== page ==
VIETNAM'S effective containment of Covid-19 should allow it to make a quicker rebound than most other economies in the region, Oxford Economics lead Asia economist Sian Fenner wrote in a July 14 report.
With an expected recovery in the second half of the year, Oxford Economics' forecast is for gross domestic product growth of 2.3 per cent in 2020 -- slowing from 7 per cent in 2019 -- followed by 8 per cent growth in 2021.
But the country remains vulnerable to external developments, particularly those affecting trade, tourism, and foreign direct investment (FDI), she added.
Workplace mobility has risen from its April low, industrial production rose 7.5 per cent year on year in June, and goods exports in US$ terms rose 5.3 per cent year on year in June, after double-digit declines in the preceding two months.
"Whilst encouraging, we remain cautious in our outlook for momentum, following the initial bounce-back post lockdowns. Indeed, part of the recent rebound in retail sales reflects the release of pent-up demand," said the report.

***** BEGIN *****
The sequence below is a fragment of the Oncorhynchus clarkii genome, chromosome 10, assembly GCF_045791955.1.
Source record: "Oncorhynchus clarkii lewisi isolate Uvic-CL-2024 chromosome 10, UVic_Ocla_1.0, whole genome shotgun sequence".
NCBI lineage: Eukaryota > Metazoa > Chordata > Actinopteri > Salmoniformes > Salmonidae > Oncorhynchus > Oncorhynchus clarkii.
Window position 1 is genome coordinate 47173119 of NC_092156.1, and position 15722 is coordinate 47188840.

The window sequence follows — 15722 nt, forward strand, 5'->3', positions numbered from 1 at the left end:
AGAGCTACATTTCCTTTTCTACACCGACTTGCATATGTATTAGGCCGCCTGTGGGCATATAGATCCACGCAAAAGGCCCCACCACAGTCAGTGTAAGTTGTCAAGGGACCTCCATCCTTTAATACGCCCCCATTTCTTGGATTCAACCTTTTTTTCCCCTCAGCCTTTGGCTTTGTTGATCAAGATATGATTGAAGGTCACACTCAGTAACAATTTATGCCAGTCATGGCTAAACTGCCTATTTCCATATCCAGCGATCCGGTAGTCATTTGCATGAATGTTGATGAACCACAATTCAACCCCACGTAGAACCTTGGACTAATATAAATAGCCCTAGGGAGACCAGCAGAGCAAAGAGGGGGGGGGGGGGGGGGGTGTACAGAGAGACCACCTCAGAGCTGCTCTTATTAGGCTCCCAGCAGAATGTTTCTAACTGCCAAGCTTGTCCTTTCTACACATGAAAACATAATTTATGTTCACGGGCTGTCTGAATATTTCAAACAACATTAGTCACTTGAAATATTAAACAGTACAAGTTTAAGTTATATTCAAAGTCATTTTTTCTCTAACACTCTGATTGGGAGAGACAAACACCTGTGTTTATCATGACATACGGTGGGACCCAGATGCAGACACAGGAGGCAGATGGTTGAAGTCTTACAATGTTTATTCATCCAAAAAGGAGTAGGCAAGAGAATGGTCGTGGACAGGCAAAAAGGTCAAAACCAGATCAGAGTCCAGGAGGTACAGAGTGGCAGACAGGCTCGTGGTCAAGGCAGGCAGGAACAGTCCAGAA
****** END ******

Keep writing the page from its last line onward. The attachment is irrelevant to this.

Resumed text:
FDI is expected to pick up in the second half, with Vietnam's labour dynamics and geographical proximity to China ensuring that it remains an attractive destination for investment, particularly in manufacturing.
However, ongoing restrictions on international travel will continue to restrict tourism, with government efforts to promote domestic travel still unlikely to offset the fall in international travel.
And with exports accounting for over 80 per cent of Vietnam's GDP, the pace of recovery will rely on global trade momentum.
One key downside risk is a second wave of Covid-19 and renewed global lockdowns. Under this scenario, Vietnam may only achieve 1.5 per cent growth this year, weakening to -0.2 per cent in 2021.